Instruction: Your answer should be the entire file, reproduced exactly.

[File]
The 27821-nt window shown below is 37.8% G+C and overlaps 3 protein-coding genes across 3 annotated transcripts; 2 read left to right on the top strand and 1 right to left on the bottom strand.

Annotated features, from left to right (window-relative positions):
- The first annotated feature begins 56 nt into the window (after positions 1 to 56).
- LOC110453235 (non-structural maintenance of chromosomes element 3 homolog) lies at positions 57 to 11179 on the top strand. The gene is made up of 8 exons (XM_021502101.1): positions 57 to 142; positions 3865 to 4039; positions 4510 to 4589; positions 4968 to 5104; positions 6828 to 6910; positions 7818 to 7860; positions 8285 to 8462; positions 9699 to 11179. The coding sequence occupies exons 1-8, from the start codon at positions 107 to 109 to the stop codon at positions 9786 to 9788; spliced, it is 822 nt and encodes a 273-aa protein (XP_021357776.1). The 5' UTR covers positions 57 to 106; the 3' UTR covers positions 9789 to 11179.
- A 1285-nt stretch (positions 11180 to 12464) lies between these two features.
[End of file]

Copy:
The 27821-nt window shown below is 37.8% G+C and overlaps 3 protein-coding genes across 3 annotated transcripts; 2 read left to right on the top strand and 1 right to left on the bottom strand.

Annotated features, from left to right (window-relative positions):
- The first annotated feature begins 56 nt into the window (after positions 1 to 56).
- LOC110453235 (non-structural maintenance of chromosomes element 3 homolog) lies at positions 57 to 11179 on the top strand. The gene is made up of 8 exons (XM_021502101.1): positions 57 to 142; positions 3865 to 4039; positions 4510 to 4589; positions 4968 to 5104; positions 6828 to 6910; positions 7818 to 7860; positions 8285 to 8462; positions 9699 to 11179. The coding sequence occupies exons 1-8, from the start codon at positions 107 to 109 to the stop codon at positions 9786 to 9788; spliced, it is 822 nt and encodes a 273-aa protein (XP_021357776.1). The 5' UTR covers positions 57 to 106; the 3' UTR covers positions 9789 to 11179.
- A 1285-nt stretch (positions 11180 to 12464) lies between these two features.